scooter exhibit at petersen auto museum
i just got back from a little vacation in california, and i had the fortune of visiting a really terrific museum with a fantastic temporary exhibit chronicling scooters in america. the petersen automotive museum put together a great collection of vintage scooters (and a few modern ones) in a beautiful, well-thought show. outside of this temporary show, they also had an amazing regular installation of automobiles and motorcycles; i’m going to sneak in a motorcycle pic or two below. if you’re at all into scooters and you’re in the los angeles area, i highly recommend seeing this exhibit. it should run until may 2012.
apparently, scooters were initially marketed to affluent women. i’m not even sure who they market scooter to now in the u.s.; i don’t see scooter ads anywhere.
here are some of my fave pics:
a 1912 harley-davidson. while not a scooter, it was interesting to see the belt drive and the bicycle pedal start.
the 1947 salsbury model 85 was a pretty neat attempt at a futuristic look! the model 85 was manufactured in pomona, california. similar to a car, it had a “stop” pedal and a “go” pedal, and its transmission was fully automatic. The 6hp, 4-stroke engine propelled it up to 45 mph and it got about 65 mpg. we’ve had pretty environmentally friendly vehicles in the u.s. for a while, I guess.
the 1939 moto-scoot and moto-kar. pretty distinctive looking. way neater than a can-am spyder.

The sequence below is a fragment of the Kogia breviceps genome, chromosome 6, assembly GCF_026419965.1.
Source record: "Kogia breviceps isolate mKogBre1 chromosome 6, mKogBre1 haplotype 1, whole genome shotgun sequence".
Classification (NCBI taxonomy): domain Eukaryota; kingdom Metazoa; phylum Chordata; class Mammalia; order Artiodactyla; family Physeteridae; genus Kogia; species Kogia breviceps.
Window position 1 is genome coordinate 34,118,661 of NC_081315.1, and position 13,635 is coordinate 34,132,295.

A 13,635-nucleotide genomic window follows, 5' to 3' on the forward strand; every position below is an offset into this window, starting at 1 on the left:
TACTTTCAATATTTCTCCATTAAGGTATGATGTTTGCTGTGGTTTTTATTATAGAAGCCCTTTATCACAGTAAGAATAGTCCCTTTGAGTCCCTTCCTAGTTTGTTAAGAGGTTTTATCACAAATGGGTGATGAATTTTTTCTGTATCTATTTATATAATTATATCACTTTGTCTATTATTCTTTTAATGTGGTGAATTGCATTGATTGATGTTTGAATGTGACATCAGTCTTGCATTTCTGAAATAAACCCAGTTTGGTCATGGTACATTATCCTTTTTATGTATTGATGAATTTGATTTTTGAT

a 1937 cushman autoglide. cushman, originally a builder of engines for industrial and farm use, started making scooters mainly as a means to sell surplus engines.
a 1944 cushman airborne model 53. this scooter was designed to be dropped by parachute, along with paratroopers, to provide basic transportation when they landed. fat, soft tires were used in place of suspension, and they could travel through a foot of water. top speed: 40mph.
one of the more ridiculous scooters I saw at the museum, a 1947 mohs. apparently, the world’s largest scooter, at 13 feet. built by bruce baldwin mohs when he was just 14 years old!
a 1960 grasshopper, with original carrying case, built by ohlsson & rice inc. pretty neat.
1960 bobcat. if i could use this instead of a golf cart, i bet i’d golf a lot more. it has a spring loaded kickstand that automatically engages when you stand up.
1984 honda gyro. i saw a few of these on craigslist a year or two ago in boston. i totally want one, but the 3-wheeled configuration means it’ll take up even more room in my garage.
1984 honda motocompo, tucked inside the trunk of a 1984 honda city. the scooter isn’t so pretty, but it does make me wish my scooter fit nicely into my trunk.
a honda supercub. considering it’s the best-selling vehicle in the world, i was a little disappointed that they had one in such poor condition.
a fuji rabbit. i forget the year, but it was produced between 1946 and 1968.
below, the obligatory vespas. you can’t really have a scooter exhibit without a bunch of vespas. check out the vespa car at the end!